Arizona ‘audit’ finds Joe Biden won by more votes, no evidence of fraud
The audit, and the myth of a fraudulent presidential election, has been the centerpiece of former Missouri Gov. Eric Greitens’ bid for U.S. Senate
Maricopa County ballots from the 2020 general election were examined and recounted by contractors hired by the Arizona Senate in an audit at the Veterans Memorial Coliseum in Phoenix on May 24, 2021. (Photo by David Wallace | Arizona Republic/pool photo).
After months of work and some $6 million spent, a so-called audit that Trump supporters claimed would show the election had been stolen found Joe Biden actually won Arizona by more votes than the official tally — and no conclusive evidence that the election had been influenced by fraud.
Draft reports from the review of Maricopa County’s election results declared that a hand count of nearly 2.1 million ballots from the November 2020 election found Donald Trump had 261 fewer votes than the county’s official canvass gave him, while Biden had 99 more.
All told, Biden gained 360 votes in the Senate “audit” hand count — which was criticized by election experts as fundamentally flawed — giving him a victory of 45,469 votes in Maricopa County.
Official canvasses had Biden winning the county by 45,109 and the state by 10,457 votes.
The “audit” team is scheduled to unveil its findings to the Arizona Senate Friday afternoon. But three draft reports that began circulating on Thursday show what audit critics have long argued — that the election was conducted fairly and the votes counted accurately.
“This means the tabulation equipment counted the ballots as they were designed to do, and the results reflect the will of the voters. That should be the end of the story. Everything else is just noise,” Jack Sellers, chairman of the Maricopa County Board of Supervisors, said in a press statement Thursday night.
The audit reports also showed no evidence of fraud or malfeasance that might have changed the election outcome in Arizona.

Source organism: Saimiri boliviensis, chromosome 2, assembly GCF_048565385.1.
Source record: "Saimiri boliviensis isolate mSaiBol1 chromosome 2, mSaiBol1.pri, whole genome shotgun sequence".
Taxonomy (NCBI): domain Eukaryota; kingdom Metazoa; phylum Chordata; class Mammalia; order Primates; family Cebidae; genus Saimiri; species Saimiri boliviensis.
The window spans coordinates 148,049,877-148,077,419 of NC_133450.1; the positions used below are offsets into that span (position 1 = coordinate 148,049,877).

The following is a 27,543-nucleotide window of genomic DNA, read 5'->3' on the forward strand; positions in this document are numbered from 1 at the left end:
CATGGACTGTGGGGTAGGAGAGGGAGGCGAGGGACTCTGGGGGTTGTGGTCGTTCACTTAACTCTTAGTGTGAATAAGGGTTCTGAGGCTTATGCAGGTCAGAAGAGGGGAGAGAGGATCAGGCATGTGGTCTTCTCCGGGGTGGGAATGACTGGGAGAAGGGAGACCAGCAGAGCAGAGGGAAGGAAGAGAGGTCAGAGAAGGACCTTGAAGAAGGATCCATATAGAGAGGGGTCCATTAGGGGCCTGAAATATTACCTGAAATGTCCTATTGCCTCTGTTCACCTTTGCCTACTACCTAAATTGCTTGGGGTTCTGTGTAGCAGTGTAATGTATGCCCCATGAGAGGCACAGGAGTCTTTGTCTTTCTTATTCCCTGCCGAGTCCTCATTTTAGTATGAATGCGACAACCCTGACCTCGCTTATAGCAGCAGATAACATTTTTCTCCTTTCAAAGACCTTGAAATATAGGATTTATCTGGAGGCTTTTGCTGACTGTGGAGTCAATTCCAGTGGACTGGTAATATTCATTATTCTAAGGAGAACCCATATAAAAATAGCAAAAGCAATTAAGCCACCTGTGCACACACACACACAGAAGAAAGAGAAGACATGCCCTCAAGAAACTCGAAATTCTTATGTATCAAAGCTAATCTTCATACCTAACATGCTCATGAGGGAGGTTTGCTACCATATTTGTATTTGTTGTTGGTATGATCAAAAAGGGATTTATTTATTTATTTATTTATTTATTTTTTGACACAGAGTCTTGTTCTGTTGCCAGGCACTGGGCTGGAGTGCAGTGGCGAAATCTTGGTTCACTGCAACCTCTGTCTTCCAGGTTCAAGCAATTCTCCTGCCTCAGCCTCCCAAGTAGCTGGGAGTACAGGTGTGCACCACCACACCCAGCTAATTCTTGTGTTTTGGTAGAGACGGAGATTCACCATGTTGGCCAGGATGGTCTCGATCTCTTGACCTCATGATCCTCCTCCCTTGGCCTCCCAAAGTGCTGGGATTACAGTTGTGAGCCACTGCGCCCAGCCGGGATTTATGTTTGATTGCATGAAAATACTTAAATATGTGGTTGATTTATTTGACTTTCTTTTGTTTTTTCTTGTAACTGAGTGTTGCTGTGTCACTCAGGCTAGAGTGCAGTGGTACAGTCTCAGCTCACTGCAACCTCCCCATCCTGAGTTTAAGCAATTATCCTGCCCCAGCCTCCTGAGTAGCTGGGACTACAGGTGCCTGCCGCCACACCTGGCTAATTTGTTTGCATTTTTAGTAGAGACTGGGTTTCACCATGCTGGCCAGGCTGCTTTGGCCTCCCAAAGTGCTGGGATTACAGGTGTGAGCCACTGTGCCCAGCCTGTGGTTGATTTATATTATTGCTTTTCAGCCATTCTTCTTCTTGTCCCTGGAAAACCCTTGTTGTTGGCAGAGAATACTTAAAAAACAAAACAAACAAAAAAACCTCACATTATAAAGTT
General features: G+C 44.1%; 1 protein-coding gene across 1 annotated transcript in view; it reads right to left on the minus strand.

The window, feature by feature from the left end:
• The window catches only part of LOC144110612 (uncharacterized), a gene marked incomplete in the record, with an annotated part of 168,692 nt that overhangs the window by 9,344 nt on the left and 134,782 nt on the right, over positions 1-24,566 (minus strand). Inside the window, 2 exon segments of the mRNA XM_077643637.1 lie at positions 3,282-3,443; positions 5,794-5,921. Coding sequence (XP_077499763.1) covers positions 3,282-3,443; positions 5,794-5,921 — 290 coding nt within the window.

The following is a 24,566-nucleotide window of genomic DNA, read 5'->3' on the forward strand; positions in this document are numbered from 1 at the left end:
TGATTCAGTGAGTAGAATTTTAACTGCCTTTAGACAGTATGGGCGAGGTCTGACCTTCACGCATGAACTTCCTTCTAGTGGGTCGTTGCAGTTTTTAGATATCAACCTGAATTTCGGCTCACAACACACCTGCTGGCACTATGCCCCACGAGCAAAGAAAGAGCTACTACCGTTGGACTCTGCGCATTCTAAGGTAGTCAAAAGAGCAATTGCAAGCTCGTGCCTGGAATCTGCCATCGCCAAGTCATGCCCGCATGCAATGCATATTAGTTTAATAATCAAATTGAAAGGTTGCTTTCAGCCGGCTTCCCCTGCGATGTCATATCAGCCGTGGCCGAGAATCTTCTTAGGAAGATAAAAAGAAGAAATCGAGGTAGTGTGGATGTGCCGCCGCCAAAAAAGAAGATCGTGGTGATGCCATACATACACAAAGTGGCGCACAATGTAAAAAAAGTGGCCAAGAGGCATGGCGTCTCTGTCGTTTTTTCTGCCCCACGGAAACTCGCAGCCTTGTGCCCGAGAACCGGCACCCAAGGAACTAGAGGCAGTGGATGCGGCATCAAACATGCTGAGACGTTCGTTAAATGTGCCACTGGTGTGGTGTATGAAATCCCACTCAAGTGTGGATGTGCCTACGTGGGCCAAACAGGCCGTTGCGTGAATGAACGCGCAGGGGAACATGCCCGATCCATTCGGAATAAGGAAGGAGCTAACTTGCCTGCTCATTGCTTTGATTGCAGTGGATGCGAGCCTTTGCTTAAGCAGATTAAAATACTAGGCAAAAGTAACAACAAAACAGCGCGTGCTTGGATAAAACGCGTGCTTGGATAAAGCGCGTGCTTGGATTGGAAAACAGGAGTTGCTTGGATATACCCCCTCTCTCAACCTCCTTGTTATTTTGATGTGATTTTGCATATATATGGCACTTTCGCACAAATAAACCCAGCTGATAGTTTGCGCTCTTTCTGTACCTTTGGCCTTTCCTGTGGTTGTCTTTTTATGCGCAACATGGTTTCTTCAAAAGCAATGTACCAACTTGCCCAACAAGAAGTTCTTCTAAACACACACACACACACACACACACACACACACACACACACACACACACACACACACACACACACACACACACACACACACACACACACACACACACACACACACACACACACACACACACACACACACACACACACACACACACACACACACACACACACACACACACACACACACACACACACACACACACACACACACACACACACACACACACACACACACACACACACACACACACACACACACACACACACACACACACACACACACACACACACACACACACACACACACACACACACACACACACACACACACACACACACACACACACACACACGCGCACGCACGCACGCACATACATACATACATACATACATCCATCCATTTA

The reports make a number of claims about ballots that might be problematic for different reasons. But it leaves the issues open-ended and makes no conclusive statements. The findings suggest that the audit team did not investigate those claims more deeply to determine their validity before compiling the reports.
For example, one section claimed that the review found 10,342 “potential voters” who had voted in multiple counties in Arizona, based on voters with identical first and last names, middle initials and birth years. The report said it’s possible for multiple people to share those details, but that the list “should be fully reviewed.”
The report does not state why the audit team did not conduct such a review.
State law permits voters to request that their early ballots be sent to a temporary address.
The draft report also claims that 23,344 early ballots were cast by people who shouldn’t have received them because they moved — a conclusion reached by comparing the names of voters who cast ballots with information from a third-party data vendor. Another section claims 9,041 people returned more ballots than they’d received, though the report acknowledges that there could be legitimate explanations for why the records said that.
The executive summary of the report — which did not mention the results of the hand-recount that took more than 3 months to complete — also concedes that many of the alleged concerns the review found could have been allayed if the county had cooperated with the audit. The county has steadfastly refused to cooperate or participate, to the point of refusing to even answer questions about election policies and procedures. That has presented a problem for the audit team, which has no background in elections work.